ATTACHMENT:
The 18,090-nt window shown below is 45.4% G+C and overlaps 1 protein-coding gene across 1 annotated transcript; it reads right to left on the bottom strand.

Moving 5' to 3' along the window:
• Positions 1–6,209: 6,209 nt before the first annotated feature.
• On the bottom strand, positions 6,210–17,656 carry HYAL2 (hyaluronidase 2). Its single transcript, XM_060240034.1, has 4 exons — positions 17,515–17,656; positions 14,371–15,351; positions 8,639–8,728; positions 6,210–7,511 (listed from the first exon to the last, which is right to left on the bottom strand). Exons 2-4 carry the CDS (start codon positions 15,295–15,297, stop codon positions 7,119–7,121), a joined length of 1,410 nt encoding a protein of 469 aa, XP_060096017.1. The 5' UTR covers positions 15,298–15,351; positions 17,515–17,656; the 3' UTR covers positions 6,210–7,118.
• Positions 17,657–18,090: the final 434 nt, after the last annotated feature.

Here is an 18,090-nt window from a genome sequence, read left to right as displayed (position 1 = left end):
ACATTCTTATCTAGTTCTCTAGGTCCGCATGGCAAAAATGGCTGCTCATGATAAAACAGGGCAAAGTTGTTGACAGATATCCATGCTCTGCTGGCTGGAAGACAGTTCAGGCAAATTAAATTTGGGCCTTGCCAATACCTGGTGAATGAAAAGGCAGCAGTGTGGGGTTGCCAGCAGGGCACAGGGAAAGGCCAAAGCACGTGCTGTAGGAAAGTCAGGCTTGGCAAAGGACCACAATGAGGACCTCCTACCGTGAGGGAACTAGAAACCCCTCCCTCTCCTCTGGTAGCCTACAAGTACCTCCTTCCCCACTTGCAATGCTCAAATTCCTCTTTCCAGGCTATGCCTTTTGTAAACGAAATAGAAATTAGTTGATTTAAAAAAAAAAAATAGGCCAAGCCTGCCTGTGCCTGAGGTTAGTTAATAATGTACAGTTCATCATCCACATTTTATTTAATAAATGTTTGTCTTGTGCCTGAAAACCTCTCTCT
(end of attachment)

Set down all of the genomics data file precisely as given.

The 18,090-nt window shown below is 45.4% G+C and overlaps 1 protein-coding gene across 1 annotated transcript; it reads right to left on the bottom strand.

Moving 5' to 3' along the window:
• Positions 1–6,209: 6,209 nt before the first annotated feature.
• On the bottom strand, positions 6,210–17,656 carry HYAL2 (hyaluronidase 2). Its single transcript, XM_060240034.1, has 4 exons — positions 17,515–17,656; positions 14,371–15,351; positions 8,639–8,728; positions 6,210–7,511 (listed from the first exon to the last, which is right to left on the bottom strand). Exons 2-4 carry the CDS (start codon positions 15,295–15,297, stop codon positions 7,119–7,121), a joined length of 1,410 nt encoding a protein of 469 aa, XP_060096017.1. The 5' UTR covers positions 15,298–15,351; positions 17,515–17,656; the 3' UTR covers positions 6,210–7,118.
• Positions 17,657–18,090: the final 434 nt, after the last annotated feature.

Here is an 18,090-nt window from a genome sequence, read left to right as displayed (position 1 = left end):
ACATTCTTATCTAGTTCTCTAGGTCCGCATGGCAAAAATGGCTGCTCATGATAAAACAGGGCAAAGTTGTTGACAGATATCCATGCTCTGCTGGCTGGAAGACAGTTCAGGCAAATTAAATTTGGGCCTTGCCAATACCTGGTGAATGAAAAGGCAGCAGTGTGGGGTTGCCAGCAGGGCACAGGGAAAGGCCAAAGCACGTGCTGTAGGAAAGTCAGGCTTGGCAAAGGACCACAATGAGGACCTCCTACCGTGAGGGAACTAGAAACCCCTCCCTCTCCTCTGGTAGCCTACAAGTACCTCCTTCCCCACTTGCAATGCTCAAATTCCTCTTTCCAGGCTATGCCTTTTGTAAACGAAATAGAAATTAGTTGATTTAAAAAAAAAAAATAGGCCAAGCCTGCCTGTGCCTGAGGTTAGTTAATAATGTACAGTTCATCATCCACATTTTATTTAATAAATGTTTGTCTTGTGCCTGAAAACCTCTCTCT